CONTINUED wool dumping and associated finance issues have pushed auction wool prices down further, with the Australian Wool Exchange reporting last week’s weaker buyer sentiment was carried forward.
“Last week the losses were minimal due in part to the weakening Australian dollar and without the fall in the AUD the market retractions would have been more significant,” AWEX said.
“This series currency movements were of no benefit to the market, and the AUD increased in USD terms compared to the previous week, compounding the effect on the falling market.
“From the opening lot of the series, it was evident that the market was in sharp decline,” AWEX said.
“In the eastern centres, by the end of day, the individual Micron Price Guides (MPGs) had fallen by between 6 and 99 cents.
“When news of these losses reached the west, many sellers opted out of the market, pushing the overall withdrawn percentage to 17.9 percent,” AWEX said.
“The market continued to fall and in Fremantle the MPGs lost between 45 and 61 cents.”
AWEX said the AWEX Eastern Market Indicator fell by 31 cents for the day, the largest daily fall in the EMI since August.
“The second day the market continued to fall but to a lesser extent, with some positive movements and signs evident, particularly in the west (selling last) where there was a noticeable rally late in the day.
“By the end of the day, in the east the MPG movements for merino fleece ranged between +3 and -45 cents, while in the west the movements were minimal, ranging between +5 and -14 cents,” AWEX said.
“The sharp losses pushed the clearance down across the country, as sellers were not prepared to accept the prices on offer.
“The national passed in rate climbed to 19.3pc, 6.3pc more than in the previous series, which also recorded losses.”
Fox & Lillie brokerage manager Eamon Timms said a backlog in Australia’s wool dumping system was creating cashflow issues for exporters and traders, with the two main packing and dumping facilities in Melbourne unable to clear for shipment each week the volume of wool being sold weekly.
“There is a backlog … if you can’t get it through and you can’t get it into a container onto a ship, you can’t get paid.”
This meant that bills of lading proving that wool is on ships could not be issued to trigger letters of credit necessary to release payments to exporters and traders, who then have to organise other finance or modify the level of business conducted to make future purchases.
Growers withdrew wool as prices fell – AWI
Australian Wool Innovation trading consultant Scott Hansen said as the prices fell this week, grower seller resistance became more apparent, and by weeks end, almost 20pc of the offering had been passed in, and another 8pc on top of that withdrawn prior to selling.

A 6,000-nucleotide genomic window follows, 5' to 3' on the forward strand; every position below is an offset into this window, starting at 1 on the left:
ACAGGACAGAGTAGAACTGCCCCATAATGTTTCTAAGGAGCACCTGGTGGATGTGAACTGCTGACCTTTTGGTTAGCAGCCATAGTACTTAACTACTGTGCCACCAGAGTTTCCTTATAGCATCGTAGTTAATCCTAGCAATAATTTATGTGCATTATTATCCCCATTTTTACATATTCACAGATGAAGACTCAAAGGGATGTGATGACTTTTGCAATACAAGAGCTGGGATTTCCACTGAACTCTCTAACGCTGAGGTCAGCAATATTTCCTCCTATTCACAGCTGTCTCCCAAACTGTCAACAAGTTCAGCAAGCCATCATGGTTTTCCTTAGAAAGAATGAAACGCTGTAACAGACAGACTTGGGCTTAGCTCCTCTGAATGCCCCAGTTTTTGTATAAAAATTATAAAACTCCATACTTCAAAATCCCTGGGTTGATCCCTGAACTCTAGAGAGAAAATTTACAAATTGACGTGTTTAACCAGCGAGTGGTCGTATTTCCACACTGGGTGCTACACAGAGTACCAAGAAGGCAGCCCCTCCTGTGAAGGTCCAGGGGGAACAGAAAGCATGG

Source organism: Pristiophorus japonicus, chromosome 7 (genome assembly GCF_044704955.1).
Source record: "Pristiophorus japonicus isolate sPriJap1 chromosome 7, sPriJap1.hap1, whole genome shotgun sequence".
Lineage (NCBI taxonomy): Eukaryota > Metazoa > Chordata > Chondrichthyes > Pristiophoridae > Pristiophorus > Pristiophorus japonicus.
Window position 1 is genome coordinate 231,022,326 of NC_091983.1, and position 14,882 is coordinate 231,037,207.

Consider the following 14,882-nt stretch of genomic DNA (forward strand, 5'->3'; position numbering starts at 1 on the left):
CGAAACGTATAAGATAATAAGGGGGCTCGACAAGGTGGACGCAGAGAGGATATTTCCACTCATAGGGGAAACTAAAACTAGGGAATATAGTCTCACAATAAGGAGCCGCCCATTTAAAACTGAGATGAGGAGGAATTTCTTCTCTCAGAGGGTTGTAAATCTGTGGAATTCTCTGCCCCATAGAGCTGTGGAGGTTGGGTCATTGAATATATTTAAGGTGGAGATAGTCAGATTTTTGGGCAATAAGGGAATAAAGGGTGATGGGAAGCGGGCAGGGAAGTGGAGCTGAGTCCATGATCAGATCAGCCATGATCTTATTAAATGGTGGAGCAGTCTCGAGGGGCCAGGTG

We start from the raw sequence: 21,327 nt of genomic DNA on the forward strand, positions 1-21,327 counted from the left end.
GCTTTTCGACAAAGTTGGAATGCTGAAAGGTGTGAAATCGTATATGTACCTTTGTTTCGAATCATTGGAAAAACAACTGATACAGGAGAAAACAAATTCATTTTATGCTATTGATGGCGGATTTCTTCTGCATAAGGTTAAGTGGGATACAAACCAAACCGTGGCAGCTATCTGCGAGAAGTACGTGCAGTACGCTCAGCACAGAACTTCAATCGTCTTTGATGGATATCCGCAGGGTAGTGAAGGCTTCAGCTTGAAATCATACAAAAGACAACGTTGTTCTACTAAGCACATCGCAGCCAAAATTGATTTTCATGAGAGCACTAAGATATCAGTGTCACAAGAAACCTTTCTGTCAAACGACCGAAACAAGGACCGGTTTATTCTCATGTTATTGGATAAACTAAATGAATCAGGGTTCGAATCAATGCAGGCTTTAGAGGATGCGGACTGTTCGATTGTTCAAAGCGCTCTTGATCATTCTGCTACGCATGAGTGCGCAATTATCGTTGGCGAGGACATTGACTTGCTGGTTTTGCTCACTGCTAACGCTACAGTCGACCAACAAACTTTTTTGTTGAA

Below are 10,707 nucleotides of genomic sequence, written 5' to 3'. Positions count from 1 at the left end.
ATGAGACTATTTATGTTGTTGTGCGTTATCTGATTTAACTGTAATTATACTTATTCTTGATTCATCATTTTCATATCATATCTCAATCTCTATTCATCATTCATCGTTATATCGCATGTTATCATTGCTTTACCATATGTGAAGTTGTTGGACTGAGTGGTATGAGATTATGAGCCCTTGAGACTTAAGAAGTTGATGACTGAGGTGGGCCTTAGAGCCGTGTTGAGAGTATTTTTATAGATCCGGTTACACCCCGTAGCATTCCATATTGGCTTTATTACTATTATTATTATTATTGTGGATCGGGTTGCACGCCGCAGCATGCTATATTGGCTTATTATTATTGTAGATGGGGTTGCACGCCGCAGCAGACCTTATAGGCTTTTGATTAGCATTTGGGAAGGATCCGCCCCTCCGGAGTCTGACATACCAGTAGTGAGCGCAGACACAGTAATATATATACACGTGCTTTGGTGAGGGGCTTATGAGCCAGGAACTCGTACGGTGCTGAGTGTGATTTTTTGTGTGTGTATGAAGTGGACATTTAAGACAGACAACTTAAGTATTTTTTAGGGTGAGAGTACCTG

“The major hurdle at present remain the local logistics problems emanating from the Melbourne port which continues to hamper trade and therefore are adversely affecting wool prices.
“Demand for wool has been further curtailed for the time being by the apprehension across all global markets caused by failures and issues facing some within the banking sector,” he said.
“The subsequent stock and share losses, wildly erratic intraday forex rates and a number of economies raising interest rates once more to curb inflation all combined to set a very risky environment to trade.”
He said the largest Chinese top maker dominated the Merino fleece sector as it took advantage of the current lull in the market, particularly on some finer micron European specification sale lots.
“Their main competition in the sale room came from the traders who were very watchful initially and careful regarding types and volumes taken into their inventory.
“The traders very much left the price setting coming from the Chinese based outfits operating to offshore buying or indent type orders,” he said.
“In one bright spot for the largely poor outcomes of the week, the very best of the superfine Merino wools of finer than 19 micron attracted the similarly season-long stronger competition than other sectors and managed to retain their values.
“Purchasing was dominated by representatives of the Italian mills albeit with volumes of these superior wools being in very short supply,” Mr Carmody said.
“A similar auction scenario was witnessed on the crossbred wools as a large China indent dominated and price support came from local trade.
“Cardings also had comparable selling circumstances as the main manufacturer appeared at the top of buyers’ lists and again ably supported by dealers of these segments of the wool market,” he said.
“In both areas though, a more competitive market was apparent than their Merino counterparts.”
Next week’s national offering is forecast to be similar, there is currently 46,274 bales rostered.
Sources – AWEX, AWI, Fox & Lillie.
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